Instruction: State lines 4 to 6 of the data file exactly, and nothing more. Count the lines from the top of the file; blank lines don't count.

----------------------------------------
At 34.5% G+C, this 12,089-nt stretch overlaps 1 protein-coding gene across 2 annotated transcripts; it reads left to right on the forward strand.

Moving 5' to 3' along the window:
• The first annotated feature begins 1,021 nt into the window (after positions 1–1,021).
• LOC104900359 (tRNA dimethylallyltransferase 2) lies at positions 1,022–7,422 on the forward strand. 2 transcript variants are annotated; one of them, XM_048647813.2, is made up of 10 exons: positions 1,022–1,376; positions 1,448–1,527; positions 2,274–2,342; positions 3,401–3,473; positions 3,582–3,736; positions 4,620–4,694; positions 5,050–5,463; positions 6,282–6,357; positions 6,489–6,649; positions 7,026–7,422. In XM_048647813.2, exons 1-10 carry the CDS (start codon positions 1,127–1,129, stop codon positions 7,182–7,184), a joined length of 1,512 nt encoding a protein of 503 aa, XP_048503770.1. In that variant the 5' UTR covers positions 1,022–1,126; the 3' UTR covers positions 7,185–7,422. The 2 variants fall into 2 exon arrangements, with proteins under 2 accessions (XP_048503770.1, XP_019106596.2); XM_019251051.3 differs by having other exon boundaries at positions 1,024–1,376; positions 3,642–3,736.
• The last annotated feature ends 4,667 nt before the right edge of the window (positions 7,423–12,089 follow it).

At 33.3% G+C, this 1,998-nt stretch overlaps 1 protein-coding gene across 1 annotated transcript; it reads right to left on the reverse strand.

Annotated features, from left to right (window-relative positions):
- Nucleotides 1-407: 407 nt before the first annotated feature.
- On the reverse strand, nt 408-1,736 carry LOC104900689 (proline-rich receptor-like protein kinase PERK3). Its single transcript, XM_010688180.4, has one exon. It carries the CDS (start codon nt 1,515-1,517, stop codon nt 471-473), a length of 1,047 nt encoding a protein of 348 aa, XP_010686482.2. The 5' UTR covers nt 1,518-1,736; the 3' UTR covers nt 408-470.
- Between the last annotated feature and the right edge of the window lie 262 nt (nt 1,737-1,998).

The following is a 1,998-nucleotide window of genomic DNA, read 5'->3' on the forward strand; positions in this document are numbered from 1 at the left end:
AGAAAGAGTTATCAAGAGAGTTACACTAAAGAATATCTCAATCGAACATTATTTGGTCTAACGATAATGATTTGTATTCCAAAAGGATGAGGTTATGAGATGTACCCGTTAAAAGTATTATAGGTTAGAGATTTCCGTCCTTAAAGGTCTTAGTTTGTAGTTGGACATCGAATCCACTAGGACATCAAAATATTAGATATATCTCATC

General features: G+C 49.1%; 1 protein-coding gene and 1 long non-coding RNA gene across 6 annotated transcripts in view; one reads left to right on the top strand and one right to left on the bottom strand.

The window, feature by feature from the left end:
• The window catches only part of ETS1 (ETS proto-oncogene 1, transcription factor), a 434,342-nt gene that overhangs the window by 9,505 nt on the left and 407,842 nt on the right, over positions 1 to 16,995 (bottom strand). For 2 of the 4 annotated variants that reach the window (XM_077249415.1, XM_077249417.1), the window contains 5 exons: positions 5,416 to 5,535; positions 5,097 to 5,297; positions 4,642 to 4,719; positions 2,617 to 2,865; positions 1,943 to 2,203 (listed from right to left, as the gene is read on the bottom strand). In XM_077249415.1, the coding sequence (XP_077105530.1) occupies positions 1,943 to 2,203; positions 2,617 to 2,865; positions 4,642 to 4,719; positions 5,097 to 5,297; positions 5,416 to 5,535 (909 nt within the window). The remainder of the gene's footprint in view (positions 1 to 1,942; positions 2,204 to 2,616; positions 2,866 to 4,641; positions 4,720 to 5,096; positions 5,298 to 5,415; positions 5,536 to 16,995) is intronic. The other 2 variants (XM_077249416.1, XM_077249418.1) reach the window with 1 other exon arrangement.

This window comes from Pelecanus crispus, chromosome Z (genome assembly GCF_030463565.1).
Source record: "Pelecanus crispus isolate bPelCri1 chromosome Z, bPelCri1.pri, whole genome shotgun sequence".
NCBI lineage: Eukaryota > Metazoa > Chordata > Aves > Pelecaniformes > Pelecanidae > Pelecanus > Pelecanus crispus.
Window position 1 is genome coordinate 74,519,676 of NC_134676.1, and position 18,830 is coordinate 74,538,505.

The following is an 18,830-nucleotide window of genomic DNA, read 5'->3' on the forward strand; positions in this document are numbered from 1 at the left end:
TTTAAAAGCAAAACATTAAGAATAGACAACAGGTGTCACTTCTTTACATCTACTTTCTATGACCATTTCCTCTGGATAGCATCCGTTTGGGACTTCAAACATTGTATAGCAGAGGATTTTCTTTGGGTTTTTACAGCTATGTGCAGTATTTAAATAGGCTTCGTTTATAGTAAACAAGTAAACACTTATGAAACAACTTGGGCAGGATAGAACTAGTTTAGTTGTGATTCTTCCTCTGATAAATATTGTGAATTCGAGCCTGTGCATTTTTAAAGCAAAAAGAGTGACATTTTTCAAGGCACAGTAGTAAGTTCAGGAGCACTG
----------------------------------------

• LOC104900359 (tRNA dimethylallyltransferase 2) lies at positions 1,022–7,422 on the forward strand. 2 transcript variants are annotated; one of them, XM_048647813.2, is made up of 10 exons: positions 1,022–1,376; positions 1,448–1,527; positions 2,274–2,342; positions 3,401–3,473; positions 3,582–3,736; positions 4,620–4,694; positions 5,050–5,463; positions 6,282–6,357; positions 6,489–6,649; positions 7,026–7,422. In XM_048647813.2, exons 1-10 carry the CDS (start codon positions 1,127–1,129, stop codon positions 7,182–7,184), a joined length of 1,512 nt encoding a protein of 503 aa, XP_048503770.1. In that variant the 5' UTR covers positions 1,022–1,126; the 3' UTR covers positions 7,185–7,422. The 2 variants fall into 2 exon arrangements, with proteins under 2 accessions (XP_048503770.1, XP_019106596.2); XM_019251051.3 differs by having other exon boundaries at positions 1,024–1,376; positions 3,642–3,736.
• The last annotated feature ends 4,667 nt before the right edge of the window (positions 7,423–12,089 follow it).

At 33.3% G+C, this 1,998-nt stretch overlaps 1 protein-coding gene across 1 annotated transcript; it reads right to left on the reverse strand.